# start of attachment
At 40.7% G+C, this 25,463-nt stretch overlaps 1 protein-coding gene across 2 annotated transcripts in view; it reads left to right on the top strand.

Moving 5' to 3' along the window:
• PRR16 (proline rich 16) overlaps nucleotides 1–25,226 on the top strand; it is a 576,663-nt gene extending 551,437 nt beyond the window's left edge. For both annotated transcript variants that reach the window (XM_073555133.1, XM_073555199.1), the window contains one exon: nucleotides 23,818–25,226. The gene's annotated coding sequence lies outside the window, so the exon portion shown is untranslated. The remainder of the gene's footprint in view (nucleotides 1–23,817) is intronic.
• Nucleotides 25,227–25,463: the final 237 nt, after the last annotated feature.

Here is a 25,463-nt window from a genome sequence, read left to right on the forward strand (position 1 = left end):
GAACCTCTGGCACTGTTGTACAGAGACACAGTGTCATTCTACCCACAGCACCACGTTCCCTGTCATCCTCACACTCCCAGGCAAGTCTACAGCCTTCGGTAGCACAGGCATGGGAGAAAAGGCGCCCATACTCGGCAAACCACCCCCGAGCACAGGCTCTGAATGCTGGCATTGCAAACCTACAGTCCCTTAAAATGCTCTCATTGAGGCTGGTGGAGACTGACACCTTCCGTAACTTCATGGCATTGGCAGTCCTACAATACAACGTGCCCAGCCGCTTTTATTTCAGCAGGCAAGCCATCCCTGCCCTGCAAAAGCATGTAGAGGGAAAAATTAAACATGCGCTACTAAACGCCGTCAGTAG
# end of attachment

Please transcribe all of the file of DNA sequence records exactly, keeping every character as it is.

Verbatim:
At 40.7% G+C, this 25,463-nt stretch overlaps 1 protein-coding gene across 2 annotated transcripts in view; it reads left to right on the top strand.

Moving 5' to 3' along the window:
• PRR16 (proline rich 16) overlaps nucleotides 1–25,226 on the top strand; it is a 576,663-nt gene extending 551,437 nt beyond the window's left edge. For both annotated transcript variants that reach the window (XM_073555133.1, XM_073555199.1), the window contains one exon: nucleotides 23,818–25,226. The gene's annotated coding sequence lies outside the window, so the exon portion shown is untranslated. The remainder of the gene's footprint in view (nucleotides 1–23,817) is intronic.
• Nucleotides 25,227–25,463: the final 237 nt, after the last annotated feature.

Here is a 25,463-nt window from a genome sequence, read left to right on the forward strand (position 1 = left end):
GAACCTCTGGCACTGTTGTACAGAGACACAGTGTCATTCTACCCACAGCACCACGTTCCCTGTCATCCTCACACTCCCAGGCAAGTCTACAGCCTTCGGTAGCACAGGCATGGGAGAAAAGGCGCCCATACTCGGCAAACCACCCCCGAGCACAGGCTCTGAATGCTGGCATTGCAAACCTACAGTCCCTTAAAATGCTCTCATTGAGGCTGGTGGAGACTGACACCTTCCGTAACTTCATGGCATTGGCAGTCCTACAATACAACGTGCCCAGCCGCTTTTATTTCAGCAGGCAAGCCATCCCTGCCCTGCAAAAGCATGTAGAGGGAAAAATTAAACATGCGCTACTAAACGCCGTCAGTAG